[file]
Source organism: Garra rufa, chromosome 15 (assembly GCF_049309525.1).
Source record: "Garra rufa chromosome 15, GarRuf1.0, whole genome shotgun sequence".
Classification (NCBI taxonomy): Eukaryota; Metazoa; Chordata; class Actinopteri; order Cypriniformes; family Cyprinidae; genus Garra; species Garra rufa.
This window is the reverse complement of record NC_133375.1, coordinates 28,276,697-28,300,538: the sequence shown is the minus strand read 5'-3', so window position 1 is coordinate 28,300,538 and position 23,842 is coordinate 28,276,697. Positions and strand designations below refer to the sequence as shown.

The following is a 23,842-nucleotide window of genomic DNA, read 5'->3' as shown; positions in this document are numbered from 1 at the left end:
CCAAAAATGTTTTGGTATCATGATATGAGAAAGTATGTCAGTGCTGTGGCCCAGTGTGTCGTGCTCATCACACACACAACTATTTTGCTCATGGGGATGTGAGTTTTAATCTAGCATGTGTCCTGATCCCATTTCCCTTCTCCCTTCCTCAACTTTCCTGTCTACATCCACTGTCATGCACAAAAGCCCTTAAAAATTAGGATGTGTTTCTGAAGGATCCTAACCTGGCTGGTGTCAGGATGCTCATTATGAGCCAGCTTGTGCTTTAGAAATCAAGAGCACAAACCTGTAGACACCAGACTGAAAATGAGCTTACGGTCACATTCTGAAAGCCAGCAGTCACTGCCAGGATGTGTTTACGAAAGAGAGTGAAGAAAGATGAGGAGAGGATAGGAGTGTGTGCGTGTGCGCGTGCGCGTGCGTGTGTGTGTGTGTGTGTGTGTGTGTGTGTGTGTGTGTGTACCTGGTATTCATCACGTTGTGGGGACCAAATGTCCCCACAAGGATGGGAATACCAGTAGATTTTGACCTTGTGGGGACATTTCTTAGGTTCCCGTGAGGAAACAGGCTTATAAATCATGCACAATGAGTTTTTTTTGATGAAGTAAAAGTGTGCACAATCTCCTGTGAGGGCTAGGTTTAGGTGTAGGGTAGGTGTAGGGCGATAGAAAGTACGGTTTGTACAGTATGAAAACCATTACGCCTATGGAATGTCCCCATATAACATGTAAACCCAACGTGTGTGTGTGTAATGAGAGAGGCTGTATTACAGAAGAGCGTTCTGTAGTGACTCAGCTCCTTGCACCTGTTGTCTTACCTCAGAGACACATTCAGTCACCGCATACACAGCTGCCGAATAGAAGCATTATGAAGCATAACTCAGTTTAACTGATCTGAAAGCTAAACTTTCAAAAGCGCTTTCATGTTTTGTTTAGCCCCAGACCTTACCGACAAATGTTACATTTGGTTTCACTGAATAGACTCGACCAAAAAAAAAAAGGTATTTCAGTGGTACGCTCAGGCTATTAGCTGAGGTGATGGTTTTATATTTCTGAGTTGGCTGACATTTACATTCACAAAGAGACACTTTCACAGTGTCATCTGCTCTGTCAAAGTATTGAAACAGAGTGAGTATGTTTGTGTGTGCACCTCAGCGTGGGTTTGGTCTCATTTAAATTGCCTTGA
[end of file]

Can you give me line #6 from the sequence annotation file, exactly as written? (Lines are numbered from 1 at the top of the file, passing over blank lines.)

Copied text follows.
CCAAAAATGTTTTGGTATCATGATATGAGAAAGTATGTCAGTGCTGTGGCCCAGTGTGTCGTGCTCATCACACACACAACTATTTTGCTCATGGGGATGTGAGTTTTAATCTAGCATGTGTCCTGATCCCATTTCCCTTCTCCCTTCCTCAACTTTCCTGTCTACATCCACTGTCATGCACAAAAGCCCTTAAAAATTAGGATGTGTTTCTGAAGGATCCTAACCTGGCTGGTGTCAGGATGCTCATTATGAGCCAGCTTGTGCTTTAGAAATCAAGAGCACAAACCTGTAGACACCAGACTGAAAATGAGCTTACGGTCACATTCTGAAAGCCAGCAGTCACTGCCAGGATGTGTTTACGAAAGAGAGTGAAGAAAGATGAGGAGAGGATAGGAGTGTGTGCGTGTGCGCGTGCGCGTGCGTGTGTGTGTGTGTGTGTGTGTGTGTGTGTGTGTGTGTGTACCTGGTATTCATCACGTTGTGGGGACCAAATGTCCCCACAAGGATGGGAATACCAGTAGATTTTGACCTTGTGGGGACATTTCTTAGGTTCCCGTGAGGAAACAGGCTTATAAATCATGCACAATGAGTTTTTTTTGATGAAGTAAAAGTGTGCACAATCTCCTGTGAGGGCTAGGTTTAGGTGTAGGGTAGGTGTAGGGCGATAGAAAGTACGGTTTGTACAGTATGAAAACCATTACGCCTATGGAATGTCCCCATATAACATGTAAACCCAACGTGTGTGTGTGTAATGAGAGAGGCTGTATTACAGAAGAGCGTTCTGTAGTGACTCAGCTCCTTGCACCTGTTGTCTTACCTCAGAGACACATTCAGTCACCGCATACACAGCTGCCGAATAGAAGCATTATGAAGCATAACTCAGTTTAACTGATCTGAAAGCTAAACTTTCAAAAGCGCTTTCATGTTTTGTTTAGCCCCAGACCTTACCGACAAATGTTACATTTGGTTTCACTGAATAGACTCGACCAAAAAAAAAAAGGTATTTCAGTGGTACGCTCAGGCTATTAGCTGAGGTGATGGTTTTATATTTCTGAGTTGGCTGACATTTACATTCACAAAGAGACACTTTCACAGTGTCATCTGCTCTGTCAAAGTATTGAAACAGAGTGAGTATGTTTGTGTGTGCACCTCAGCGTGGGTTTGGTCTCATTTAAATTGCCTTGA